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School Batasan Hills National High Grade Level 11

School
Teacher Rhissan B. Acebuche Learning Area Physical Science
Teaching February 19, 2019 Quarter 2nd Semester
Dates and 2:30-4:00 PM
Time and 6:00-7:30 PM

I. OBJECTIVES
The learners demonstrate an understanding of the relationship
A. Content Standards between the function and structure of biological macromolecules

The learners shall be able to distinguish the structures of different


B. Performance Standards biological macromolecules and relate them to their properties

Explain how the structures of carbohydrates, lipids, nucleic acid


C. Learning Competencies/Objectives and proteins, and determine their properties and functions
Write the LC code for each (S11/12PS-IIIe-22)
At the end of the lesson, the learners shall be able to:
1. Distinguish between carbohydrates, proteins, lipids, and nucleic
acids
2. Complete a graphic organizer to summarize the general
characteristics of each biomolecule
3. Express realization on the importance of having a balanced diet
BIOLOGICAL MOLECULES:
II. CONTENT
Carbohydrates, Proteins, Lipids and Nucleic Acids
III. LEARNING RESOURCES
A. References
1. Teacher’s Guide pages pp. 112-141
2. Learner’s Material pages
3. Textbook pages
4. Additional Materials from Learning
Resource (LR) portal
B. Other Learning Resources/Materials

IV. PROCEDURES
A. Reviewing previous lesson or Activity: Trapezoidal Puzzle
presenting the new lesson Give students pieces of puzzle and let them form a new shape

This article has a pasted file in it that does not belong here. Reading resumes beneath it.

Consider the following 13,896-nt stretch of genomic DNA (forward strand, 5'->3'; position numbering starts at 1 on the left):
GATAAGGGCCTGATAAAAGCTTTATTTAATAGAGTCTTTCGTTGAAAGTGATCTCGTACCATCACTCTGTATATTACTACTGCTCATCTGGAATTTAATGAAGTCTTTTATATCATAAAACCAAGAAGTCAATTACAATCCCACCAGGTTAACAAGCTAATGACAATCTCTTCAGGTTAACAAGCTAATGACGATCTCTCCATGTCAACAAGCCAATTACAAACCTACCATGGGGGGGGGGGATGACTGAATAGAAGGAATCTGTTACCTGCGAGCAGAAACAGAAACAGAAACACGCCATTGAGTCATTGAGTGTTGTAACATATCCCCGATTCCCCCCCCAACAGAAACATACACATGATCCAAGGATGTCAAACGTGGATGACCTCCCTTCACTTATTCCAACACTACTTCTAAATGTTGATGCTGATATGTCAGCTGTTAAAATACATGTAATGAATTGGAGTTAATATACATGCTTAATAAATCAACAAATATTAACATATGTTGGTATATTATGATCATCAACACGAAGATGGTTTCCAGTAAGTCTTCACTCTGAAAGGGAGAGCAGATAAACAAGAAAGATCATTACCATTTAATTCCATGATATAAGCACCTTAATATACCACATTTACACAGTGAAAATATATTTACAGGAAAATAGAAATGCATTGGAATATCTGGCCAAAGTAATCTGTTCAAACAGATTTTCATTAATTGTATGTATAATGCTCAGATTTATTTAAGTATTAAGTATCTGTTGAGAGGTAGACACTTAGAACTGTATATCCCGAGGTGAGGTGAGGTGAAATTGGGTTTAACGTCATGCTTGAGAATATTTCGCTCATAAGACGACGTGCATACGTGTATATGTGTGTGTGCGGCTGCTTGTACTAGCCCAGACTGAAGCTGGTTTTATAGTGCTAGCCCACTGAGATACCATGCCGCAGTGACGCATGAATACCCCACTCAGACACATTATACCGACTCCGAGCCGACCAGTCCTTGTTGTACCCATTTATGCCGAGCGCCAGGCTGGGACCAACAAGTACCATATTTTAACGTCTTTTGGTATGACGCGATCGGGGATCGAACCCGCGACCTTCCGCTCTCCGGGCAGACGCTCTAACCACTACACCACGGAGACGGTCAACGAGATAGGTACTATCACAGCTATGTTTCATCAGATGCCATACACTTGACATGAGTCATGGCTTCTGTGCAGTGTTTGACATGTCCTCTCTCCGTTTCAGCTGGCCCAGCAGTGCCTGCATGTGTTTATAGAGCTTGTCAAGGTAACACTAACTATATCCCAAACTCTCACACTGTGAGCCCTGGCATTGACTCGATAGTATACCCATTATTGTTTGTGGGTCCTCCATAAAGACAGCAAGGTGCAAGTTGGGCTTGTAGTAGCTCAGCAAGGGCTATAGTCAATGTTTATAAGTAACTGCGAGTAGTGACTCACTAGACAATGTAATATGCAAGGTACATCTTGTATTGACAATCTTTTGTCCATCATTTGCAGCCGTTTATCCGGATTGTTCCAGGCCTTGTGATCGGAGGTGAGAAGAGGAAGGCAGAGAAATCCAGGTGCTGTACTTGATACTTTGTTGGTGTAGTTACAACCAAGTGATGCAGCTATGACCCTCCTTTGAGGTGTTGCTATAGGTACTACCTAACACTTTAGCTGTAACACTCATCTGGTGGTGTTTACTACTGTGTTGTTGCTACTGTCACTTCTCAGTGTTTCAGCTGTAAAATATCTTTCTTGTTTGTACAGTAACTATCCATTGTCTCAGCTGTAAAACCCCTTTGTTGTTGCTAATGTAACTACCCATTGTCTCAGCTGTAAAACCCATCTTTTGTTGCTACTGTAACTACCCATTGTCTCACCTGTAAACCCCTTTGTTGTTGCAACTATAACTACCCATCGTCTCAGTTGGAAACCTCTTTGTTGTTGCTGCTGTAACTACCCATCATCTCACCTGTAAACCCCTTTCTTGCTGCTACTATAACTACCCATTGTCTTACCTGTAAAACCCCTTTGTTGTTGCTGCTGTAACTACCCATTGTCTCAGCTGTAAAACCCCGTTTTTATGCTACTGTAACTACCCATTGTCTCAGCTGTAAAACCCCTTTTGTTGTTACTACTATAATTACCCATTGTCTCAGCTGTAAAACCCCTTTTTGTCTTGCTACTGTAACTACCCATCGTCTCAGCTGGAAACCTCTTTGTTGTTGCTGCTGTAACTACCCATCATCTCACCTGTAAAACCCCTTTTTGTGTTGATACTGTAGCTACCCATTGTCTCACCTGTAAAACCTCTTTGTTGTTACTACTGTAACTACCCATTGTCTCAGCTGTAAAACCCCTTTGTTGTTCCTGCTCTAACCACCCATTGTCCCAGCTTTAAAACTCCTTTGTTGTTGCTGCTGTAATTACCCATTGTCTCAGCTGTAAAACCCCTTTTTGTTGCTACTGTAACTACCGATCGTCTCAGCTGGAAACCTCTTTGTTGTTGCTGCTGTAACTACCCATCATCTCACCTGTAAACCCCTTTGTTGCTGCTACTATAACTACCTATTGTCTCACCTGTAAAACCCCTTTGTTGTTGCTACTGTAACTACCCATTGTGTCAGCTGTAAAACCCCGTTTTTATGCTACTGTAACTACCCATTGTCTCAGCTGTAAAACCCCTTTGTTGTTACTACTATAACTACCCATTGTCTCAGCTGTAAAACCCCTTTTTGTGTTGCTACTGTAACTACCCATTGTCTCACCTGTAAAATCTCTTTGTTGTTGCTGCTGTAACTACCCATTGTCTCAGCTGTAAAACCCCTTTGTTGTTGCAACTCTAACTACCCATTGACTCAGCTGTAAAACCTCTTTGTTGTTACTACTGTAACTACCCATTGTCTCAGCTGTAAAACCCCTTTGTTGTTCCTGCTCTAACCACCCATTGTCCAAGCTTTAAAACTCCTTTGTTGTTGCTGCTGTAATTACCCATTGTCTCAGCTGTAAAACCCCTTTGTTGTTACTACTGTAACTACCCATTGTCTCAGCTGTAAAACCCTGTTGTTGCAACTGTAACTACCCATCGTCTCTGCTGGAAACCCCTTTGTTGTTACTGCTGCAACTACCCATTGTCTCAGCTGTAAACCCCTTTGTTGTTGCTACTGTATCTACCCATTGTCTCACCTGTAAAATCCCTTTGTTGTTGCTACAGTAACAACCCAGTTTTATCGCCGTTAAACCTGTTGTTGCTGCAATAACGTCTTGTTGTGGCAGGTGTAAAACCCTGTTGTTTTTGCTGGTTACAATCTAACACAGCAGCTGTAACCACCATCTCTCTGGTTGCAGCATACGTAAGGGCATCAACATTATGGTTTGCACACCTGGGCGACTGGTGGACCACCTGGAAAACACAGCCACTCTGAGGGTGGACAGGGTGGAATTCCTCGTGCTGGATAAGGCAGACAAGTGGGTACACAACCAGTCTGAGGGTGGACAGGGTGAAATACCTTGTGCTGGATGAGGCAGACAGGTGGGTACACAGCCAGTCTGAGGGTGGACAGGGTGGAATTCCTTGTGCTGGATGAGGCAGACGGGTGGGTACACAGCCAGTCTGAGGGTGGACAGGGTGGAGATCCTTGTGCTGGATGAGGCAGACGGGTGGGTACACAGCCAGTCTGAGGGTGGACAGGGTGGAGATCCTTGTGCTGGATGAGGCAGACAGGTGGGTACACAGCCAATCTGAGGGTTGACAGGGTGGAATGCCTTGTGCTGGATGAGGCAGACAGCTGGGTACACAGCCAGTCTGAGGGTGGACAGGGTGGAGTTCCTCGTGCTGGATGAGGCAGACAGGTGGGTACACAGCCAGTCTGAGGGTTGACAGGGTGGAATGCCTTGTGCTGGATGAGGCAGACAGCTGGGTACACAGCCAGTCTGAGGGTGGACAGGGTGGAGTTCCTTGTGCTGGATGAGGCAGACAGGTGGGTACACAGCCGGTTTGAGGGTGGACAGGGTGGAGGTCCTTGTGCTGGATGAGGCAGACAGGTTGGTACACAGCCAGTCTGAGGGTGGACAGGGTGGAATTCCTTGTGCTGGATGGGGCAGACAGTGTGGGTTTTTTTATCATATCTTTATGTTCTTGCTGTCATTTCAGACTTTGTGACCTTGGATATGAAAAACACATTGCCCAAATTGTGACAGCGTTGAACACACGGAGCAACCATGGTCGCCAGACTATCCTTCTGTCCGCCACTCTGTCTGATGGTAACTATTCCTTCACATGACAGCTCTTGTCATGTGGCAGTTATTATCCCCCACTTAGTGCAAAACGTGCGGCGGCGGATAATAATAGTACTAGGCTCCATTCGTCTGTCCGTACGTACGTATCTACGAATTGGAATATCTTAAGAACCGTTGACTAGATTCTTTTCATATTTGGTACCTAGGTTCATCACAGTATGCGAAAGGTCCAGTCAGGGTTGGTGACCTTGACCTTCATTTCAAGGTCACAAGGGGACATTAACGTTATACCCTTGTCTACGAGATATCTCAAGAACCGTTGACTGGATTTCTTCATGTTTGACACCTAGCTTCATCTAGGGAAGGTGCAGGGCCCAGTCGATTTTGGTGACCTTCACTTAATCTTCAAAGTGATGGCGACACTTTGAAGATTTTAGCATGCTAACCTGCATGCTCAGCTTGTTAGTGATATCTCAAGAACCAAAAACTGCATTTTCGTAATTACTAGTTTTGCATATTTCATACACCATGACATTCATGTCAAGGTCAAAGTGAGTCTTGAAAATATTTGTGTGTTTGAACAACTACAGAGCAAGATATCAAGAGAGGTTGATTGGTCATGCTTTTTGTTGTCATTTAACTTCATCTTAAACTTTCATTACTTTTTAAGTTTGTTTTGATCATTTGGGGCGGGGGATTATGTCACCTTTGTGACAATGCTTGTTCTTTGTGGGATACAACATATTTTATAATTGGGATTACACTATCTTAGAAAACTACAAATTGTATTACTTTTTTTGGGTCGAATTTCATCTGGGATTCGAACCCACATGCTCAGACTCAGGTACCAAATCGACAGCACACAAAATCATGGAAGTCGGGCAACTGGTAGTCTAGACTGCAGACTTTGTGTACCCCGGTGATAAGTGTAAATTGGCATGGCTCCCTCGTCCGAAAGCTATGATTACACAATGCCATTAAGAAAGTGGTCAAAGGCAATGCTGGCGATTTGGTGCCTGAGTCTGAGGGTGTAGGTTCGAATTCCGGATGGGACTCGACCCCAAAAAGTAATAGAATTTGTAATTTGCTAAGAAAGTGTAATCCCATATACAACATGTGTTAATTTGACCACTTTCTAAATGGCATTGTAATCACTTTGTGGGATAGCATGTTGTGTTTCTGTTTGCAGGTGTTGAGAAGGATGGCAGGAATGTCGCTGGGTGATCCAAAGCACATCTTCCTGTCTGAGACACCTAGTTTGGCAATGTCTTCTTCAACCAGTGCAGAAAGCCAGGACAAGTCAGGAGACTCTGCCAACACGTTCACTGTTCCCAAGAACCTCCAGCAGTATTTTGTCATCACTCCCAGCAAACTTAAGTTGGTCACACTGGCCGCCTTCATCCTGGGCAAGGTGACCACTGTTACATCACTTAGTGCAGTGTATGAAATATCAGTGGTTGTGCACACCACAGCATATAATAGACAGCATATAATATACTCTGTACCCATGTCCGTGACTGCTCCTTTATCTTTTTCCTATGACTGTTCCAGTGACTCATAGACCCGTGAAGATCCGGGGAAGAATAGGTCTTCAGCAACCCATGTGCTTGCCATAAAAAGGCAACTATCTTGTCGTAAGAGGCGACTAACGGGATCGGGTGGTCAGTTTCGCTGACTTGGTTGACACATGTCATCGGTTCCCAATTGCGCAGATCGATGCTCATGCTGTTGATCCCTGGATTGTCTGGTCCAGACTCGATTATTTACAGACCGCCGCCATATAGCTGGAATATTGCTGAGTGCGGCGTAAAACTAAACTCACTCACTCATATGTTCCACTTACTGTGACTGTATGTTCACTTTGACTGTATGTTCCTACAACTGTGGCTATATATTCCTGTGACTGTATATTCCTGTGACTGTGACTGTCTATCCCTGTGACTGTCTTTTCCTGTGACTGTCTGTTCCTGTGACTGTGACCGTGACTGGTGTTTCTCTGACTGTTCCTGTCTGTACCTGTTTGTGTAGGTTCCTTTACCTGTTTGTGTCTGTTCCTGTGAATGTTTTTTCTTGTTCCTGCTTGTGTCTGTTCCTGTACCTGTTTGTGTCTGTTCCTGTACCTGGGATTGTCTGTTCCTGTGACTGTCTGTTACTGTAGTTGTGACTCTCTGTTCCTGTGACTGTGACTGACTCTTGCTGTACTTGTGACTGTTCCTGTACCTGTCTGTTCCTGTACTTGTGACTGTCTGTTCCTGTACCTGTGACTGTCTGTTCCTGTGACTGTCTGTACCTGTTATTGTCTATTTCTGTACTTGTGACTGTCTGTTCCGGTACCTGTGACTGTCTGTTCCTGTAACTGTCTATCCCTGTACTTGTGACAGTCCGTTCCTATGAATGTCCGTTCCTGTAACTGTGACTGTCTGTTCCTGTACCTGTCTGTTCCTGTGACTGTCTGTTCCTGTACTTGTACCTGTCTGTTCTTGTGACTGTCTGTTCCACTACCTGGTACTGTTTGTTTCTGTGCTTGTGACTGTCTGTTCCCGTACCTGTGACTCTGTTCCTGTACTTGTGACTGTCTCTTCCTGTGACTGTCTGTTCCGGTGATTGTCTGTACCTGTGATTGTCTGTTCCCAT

using those pieces of puzzle. (This will let them realize that there are
many possible shapes formed even if there are only few types of
puzzle pieces.)
B. Establishing a purpose for the Activity: What’s in Peppa Pig’s Stomach?
lesson Students will tell the nutrients found in the food that Peppa pig ate.

C. Presenting examples/instances of Discuss that our body is composed of macromolecules.


the new lesson
D. Discussing new concepts and Activity: BioMac, How Do They Act?
practicing new skills #1 Each group will be assigned to a macromolecule and they will be
given set of guide questions to answer. (see attached)
E. Discussing new concepts and Each group will have 1-2 representatives to discuss their answers.
practicing new skills #2
F. Developing mastery Activity: What’s in the Basket?
(Leads to Formative Assessment 3) Students will pass around a basket where there are
keywords/pictures inside. Once the music stops, the student holding
the basket will get a picture inside. He/She will identify the
macromolecule found in the food in the picture.
G. Finding practical applications of Ask the students, “What can you say about people who are on a
concepts and skills in daily living “one type of food diet” (for example, they will only eat crackers for
the whole week).
H. Making generalizations and Students will watch a video summarizing the lesson. Then, they will
abstractions about the lesson complete a graphic organizer to summarize all the biological
macromolecules.
Each group will be given pictures to raise for their answers. They will
I. Evaluating learning identify the macromolecule described in each of the following.
1. The building block is nucleotides
2. It is composed of C, H, and O
3. Can function as enzyme, or antibody
4. Is not soluble in water
5. DNA and RNA are its examples.
J. Additional activities for application Make an acrostic poem that describes each of the biological
or remediation macromolecules.
Example:
P-roteins like keratin and collagen build hair and nails as well as
ligaments in skin
R-eactions are sped up with enzymes such as catalysts
O-xygen and carbon are two elements that all proteins have
T-he 20 common building blocks called amino acids make up the
molecule
E-xamples of foods that have proteins are meat, poultry, milk, fish
and nuts
I-nsulin is carried by hemoglobin, which is produced by certain
proteins that work with the circulatory system
N-itrogen and hydrogen are two more elements that make up
protein.

V. REMARKS

VI. REFLECTION

A. No. of learners who earned 80% on


the formative assessment
B. No of learners who require
additional activities for remediation
C. Did the remedial lessons work? No.
of learners who caught up with the
lesson